What is synthetic data?
Synthetic data is information produced artificially but based on real data from existing inputs. This data can be structured in a database or unstructured, but the goal is for the information to be synthesized from real datasets to look like the original information without using it.
Information can be produced directly from real data, but it can also be produced indirectly from a model, removing any link to directly identifiable data sets.
For artificial intelligence or business analytics applications, data models can be used in various contexts such as simulations and visualizations, which can help identify technical issues in areas such as engineering, financial services or health care. According to a 2021 Accenture report, the National Institutes of Health is using a synthetic dataset to help improve its approach to research on the challenges facing COVID-19 patients — without actually using real patient data.
“While the pandemic has illustrated potential health research-focused use cases for synthetic data, we see potential for the technology in a range of other industries,” writes Fernando Lucini, Accenture’s global head of data science and machine learning engineering.
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How does synthetic data work?
Synthetic data, as the name suggests, replaces real data – used in place of reality and contextualized in a similar way.
This approach enables some important use cases. For example, it can be much faster than traditional data collection processes, according to Akhil Docca, senior product marketing manager for NVIDIA’s NGC cloud services platform.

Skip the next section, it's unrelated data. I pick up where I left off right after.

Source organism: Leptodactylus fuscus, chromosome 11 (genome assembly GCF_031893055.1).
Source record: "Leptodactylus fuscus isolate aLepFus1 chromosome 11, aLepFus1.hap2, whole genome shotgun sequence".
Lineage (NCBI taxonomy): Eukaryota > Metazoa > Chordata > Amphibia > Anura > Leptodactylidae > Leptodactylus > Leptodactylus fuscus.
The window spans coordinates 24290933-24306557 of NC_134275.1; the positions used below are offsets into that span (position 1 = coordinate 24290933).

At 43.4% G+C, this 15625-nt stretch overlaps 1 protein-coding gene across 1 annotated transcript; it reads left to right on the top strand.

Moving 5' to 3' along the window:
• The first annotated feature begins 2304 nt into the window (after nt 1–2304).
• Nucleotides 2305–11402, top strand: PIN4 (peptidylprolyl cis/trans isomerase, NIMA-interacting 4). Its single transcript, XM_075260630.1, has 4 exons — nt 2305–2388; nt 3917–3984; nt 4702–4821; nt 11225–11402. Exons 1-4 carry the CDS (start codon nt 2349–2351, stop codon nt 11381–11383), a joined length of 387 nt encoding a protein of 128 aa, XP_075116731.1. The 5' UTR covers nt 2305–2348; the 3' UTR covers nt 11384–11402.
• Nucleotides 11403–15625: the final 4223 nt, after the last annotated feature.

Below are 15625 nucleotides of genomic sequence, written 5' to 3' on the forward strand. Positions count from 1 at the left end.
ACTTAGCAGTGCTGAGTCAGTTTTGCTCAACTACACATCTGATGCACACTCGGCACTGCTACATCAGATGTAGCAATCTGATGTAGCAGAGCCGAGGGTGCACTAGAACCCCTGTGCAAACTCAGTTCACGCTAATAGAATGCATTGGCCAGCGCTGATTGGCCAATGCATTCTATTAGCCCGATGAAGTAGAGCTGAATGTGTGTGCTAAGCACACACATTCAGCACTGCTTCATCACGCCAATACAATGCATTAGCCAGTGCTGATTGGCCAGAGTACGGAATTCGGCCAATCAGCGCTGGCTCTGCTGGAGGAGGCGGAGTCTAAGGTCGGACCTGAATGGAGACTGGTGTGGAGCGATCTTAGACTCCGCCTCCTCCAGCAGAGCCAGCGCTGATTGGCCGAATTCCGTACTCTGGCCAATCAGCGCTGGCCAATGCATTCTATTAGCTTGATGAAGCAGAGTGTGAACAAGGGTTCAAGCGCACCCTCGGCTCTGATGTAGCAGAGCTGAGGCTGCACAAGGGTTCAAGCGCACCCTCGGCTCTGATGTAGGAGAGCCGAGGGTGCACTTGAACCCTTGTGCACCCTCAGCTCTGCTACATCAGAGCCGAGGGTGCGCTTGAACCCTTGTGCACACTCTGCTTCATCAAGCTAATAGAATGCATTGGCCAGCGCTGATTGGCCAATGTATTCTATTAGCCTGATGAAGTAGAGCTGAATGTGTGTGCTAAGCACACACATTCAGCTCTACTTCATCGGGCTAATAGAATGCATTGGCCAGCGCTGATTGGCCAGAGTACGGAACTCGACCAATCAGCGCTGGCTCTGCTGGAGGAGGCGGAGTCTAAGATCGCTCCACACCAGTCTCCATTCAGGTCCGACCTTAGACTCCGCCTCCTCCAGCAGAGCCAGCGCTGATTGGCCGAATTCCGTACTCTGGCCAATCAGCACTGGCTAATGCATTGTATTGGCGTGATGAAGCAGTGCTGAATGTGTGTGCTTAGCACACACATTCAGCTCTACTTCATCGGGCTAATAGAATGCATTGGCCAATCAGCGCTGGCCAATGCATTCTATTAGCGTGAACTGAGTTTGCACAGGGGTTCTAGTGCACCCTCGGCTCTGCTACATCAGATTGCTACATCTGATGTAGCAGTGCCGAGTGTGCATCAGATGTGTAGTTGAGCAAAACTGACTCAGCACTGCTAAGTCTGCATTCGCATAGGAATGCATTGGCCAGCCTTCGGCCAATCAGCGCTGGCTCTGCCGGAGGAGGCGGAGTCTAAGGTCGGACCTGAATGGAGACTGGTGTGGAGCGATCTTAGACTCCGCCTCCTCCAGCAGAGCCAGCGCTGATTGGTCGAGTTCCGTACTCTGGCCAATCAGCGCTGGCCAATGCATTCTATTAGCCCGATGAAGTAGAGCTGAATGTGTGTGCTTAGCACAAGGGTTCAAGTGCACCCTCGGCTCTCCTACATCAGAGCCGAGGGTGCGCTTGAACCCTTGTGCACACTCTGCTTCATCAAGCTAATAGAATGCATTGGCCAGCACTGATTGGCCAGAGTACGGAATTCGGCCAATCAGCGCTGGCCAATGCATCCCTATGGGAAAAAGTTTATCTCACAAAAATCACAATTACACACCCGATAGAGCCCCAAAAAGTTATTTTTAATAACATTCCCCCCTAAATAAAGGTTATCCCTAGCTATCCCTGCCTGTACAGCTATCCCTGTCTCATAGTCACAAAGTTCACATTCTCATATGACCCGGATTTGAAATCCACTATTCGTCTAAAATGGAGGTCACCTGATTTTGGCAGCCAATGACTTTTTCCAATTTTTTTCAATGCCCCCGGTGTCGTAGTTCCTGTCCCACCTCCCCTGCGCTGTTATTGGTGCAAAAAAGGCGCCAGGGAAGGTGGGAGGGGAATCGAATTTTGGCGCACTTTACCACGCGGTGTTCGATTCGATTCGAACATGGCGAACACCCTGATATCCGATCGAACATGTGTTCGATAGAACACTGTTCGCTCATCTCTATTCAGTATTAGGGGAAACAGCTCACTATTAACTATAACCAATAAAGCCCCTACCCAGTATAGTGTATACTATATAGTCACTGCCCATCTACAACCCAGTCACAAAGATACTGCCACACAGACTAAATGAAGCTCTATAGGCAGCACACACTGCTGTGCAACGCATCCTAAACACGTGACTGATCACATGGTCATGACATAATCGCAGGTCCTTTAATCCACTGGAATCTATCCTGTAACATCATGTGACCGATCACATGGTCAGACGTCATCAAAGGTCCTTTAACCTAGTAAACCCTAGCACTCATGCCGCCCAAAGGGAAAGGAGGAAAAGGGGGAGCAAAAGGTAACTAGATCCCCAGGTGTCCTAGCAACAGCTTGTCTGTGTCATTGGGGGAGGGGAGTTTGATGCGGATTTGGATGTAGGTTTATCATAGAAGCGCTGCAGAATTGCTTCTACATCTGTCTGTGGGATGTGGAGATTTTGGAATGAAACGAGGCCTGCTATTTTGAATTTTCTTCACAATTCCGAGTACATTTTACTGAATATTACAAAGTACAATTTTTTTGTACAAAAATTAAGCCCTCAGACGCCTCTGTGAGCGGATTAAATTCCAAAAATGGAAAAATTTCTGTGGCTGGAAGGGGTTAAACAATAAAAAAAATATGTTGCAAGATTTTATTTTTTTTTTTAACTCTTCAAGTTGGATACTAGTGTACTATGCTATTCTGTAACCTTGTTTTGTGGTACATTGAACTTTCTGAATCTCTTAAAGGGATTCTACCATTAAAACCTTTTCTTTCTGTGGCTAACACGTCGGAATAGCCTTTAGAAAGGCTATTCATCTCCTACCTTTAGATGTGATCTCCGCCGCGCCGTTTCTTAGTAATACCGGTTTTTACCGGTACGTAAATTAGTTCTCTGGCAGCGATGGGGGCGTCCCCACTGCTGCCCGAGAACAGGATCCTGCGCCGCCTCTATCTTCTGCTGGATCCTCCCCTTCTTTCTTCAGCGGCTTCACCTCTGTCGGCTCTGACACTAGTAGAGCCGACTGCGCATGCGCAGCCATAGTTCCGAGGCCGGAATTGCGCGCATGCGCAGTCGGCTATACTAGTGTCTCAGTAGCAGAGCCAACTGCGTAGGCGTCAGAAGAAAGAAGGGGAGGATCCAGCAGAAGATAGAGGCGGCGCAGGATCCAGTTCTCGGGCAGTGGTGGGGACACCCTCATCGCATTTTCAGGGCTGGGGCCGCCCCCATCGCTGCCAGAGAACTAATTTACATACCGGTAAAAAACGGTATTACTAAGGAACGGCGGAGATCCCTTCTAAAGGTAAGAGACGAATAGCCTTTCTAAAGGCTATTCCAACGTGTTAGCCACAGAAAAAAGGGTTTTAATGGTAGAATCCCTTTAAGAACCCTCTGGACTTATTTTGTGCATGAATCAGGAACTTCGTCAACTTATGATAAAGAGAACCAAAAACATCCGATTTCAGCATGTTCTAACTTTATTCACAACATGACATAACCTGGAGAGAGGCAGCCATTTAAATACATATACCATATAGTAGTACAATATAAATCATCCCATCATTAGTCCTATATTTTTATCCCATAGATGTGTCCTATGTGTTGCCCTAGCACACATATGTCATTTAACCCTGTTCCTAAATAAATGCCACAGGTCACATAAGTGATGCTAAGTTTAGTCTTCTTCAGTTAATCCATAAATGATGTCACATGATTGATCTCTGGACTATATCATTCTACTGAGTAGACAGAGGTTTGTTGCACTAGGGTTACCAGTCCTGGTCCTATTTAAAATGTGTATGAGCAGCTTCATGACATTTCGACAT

“The idea is that you can create a really great model with synthetic data, import real data, refine it, and you’re in production a lot faster,” Docca said. “So for us, it shortens that time to market, if you will.”
Nyla Worker, a solutions architect at NVIDIA who focuses on visual simulation and deep learning, says working with synthetic data in this way, called bootstrapping, has great potential, especially for business intelligence. In other cases, synthetic data can effectively supplement the actual data used.
For example, Worker cited the widely reported use of augmented data in training autonomous vehicles. While automakers have worked hard to train vehicles for real-world situations, there may be circumstances where it is difficult to account for real-world conditions, creating the potential for error.
“They’ll have the data maybe in sunny conditions, but not at night, or not in all these other conditions,” she says. “This is exactly where synthetic data would come in and fill in the gaps in your data set.”
In some cases, legal reasons, such as privacy issues, may prevent access to certain data. Synthetic data can solve these problems while maintaining data privacy. For example, Microsoft’s AI Lab built a synthetic data generator to detect human trafficking without tracking personally identifiable information related to monitored subjects. This helped create a model that nonprofit organizations could use to assess the impact of human trafficking.
“By using synthetic data, we provide a level of indirection,” Microsoft’s Artificial Intelligence Lab explained on its website.
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